|                      |         | app.update.restart |
$ tsuru user-list
| User              | Roles            | Permissions |
| | AllowAll(global) | *(global)   |
|   |                  |             |
$ tsuru role-assign app_reader_restarter myteamname
Role successfully assigned!
$ tsuru user-list
| User              | Roles                                 | Permissions                         |
| | AllowAll(global)                      | *(global)                           |
|   | app_reader_restarter(team myteamname) | myteamname)           |
|                   |                                       | app.update.restart(team myteamname) |

From this moment the user named can read and restart all applications belonging to the team named myteamname.

Default roles

It’s possible to have default roles that are applied to a user when some event happens on tsuru. Example of such events are user-create and team-create. A list of all possible events can be found running the command tsuru role-default-list. Commands tsuru role-default-add and tsuru role-default-remove should be used to include or remove new roles in an event.

A common use for default roles would be replicating the behavior of tsuru on versions prior to 0.13.0. A new user would always be allowed to create a new team and would also be allowed to create new applications on the newly created team.

To achieve this with default roles first two roles need to be created, let’s call them team-creator and team-member. team-creator would use the global context and include the team.create permission. team-member would use the team context and include the app permission.

With these roles created we only need to add them as default on the appropriate event:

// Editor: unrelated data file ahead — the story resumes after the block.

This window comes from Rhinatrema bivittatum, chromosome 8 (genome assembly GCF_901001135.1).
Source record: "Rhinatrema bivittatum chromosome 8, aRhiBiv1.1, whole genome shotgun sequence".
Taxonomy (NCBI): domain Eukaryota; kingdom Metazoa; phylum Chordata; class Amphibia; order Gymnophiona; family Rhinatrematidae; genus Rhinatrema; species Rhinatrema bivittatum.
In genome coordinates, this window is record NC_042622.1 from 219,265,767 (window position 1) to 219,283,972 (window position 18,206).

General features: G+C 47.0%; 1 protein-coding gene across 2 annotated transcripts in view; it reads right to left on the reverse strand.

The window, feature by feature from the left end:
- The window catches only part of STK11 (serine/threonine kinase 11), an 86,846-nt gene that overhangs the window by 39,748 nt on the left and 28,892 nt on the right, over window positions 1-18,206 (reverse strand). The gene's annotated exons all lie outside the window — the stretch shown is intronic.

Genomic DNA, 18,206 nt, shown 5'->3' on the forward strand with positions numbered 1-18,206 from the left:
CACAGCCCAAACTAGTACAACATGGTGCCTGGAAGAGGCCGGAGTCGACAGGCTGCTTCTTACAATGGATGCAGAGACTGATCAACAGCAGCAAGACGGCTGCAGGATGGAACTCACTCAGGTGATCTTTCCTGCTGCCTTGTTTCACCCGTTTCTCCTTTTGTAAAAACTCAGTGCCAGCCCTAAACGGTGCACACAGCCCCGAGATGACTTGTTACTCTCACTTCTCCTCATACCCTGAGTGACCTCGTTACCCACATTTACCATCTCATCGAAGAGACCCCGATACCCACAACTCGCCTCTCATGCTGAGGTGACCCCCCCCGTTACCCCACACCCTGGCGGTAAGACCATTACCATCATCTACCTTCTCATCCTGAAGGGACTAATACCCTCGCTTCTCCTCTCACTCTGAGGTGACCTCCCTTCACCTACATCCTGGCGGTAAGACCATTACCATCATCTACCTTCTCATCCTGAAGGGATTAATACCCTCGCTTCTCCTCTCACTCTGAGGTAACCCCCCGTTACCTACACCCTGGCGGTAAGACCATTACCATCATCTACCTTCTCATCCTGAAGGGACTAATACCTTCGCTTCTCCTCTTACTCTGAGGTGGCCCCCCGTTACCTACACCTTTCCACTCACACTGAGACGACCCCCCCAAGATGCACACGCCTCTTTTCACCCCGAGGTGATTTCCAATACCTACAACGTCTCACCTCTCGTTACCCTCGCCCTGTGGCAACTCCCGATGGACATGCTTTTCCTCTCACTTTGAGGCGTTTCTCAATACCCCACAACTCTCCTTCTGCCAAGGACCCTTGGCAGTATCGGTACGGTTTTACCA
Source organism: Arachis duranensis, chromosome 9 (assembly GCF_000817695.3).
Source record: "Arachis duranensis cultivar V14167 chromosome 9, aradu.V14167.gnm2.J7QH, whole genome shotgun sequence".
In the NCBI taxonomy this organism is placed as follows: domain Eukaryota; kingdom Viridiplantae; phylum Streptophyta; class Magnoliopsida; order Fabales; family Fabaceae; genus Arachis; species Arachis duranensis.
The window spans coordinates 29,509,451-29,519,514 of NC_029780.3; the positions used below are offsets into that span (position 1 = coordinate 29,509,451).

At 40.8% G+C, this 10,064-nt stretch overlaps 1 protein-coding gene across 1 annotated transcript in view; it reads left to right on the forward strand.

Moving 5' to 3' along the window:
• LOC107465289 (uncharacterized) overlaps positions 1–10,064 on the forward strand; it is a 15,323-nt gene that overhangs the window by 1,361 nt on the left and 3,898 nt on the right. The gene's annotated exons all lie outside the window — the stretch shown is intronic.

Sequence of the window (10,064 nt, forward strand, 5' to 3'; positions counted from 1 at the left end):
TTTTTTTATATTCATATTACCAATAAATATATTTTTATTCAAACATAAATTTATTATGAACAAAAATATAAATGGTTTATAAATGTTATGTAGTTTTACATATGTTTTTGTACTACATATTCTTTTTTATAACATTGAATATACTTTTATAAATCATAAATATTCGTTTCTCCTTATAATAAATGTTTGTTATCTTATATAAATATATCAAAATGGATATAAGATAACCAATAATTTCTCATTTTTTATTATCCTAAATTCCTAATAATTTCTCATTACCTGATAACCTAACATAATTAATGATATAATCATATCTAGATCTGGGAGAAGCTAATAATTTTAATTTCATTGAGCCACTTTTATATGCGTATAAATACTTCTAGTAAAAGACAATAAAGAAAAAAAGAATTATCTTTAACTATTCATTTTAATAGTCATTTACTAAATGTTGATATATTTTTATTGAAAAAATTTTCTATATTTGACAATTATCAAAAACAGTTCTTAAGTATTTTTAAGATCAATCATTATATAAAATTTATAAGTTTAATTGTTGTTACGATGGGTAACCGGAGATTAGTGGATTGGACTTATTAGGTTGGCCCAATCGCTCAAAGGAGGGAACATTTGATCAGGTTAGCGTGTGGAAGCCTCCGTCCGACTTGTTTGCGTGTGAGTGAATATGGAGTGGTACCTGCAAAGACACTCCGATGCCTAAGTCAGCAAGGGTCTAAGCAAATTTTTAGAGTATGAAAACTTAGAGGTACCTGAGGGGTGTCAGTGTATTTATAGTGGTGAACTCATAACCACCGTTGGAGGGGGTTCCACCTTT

$ tsuru role-default-add --user-create team-creator --team-create team-member


When you already have an existing tsuru installation it will be necessary to create roles and assign them to all existing users, otherwise they will no longer be able to execute any action in tsuru.

To make this process easier we created a migration to help with the transition. The goal of this migration is to roughly give all existing users the same set of permissions they already had on tsuru. To accomplish this it’ll create 3 different roles: admin, team-member and team-creator.

The admin role will have a global context for the root permission and will be assigned to all users that are members to the admin-team described in tsuru.conf file. This users will be able to do anything, anywhere.

The team-member role will have a team context and the following permissions:

  • app
  • team
  • service-instance

And will be assigned to all users for each team name the user is a member of.

The team-creator role will only include the team.create permission with a global context and will also be assigned to all users.

Also the role team-creator will be assigned as a default role when a new user is created. And the team-member role will be the default role assigned to a user when they create a new team.

Running this migration is optional. If you choose execute it simply run:

$ tsurud [--config <path to tsuru.conf>] migrate --name migrate-roles


For a new tsuru installation the first user created should have a role with a root permission. To create this user a new command was created in the tsuru daemon application (tsurud) and should be executed right after its installation:

$ tsurud [--config <path to tsuru.conf>] root-user-create
# type a password and confirmation (only if using native auth scheme)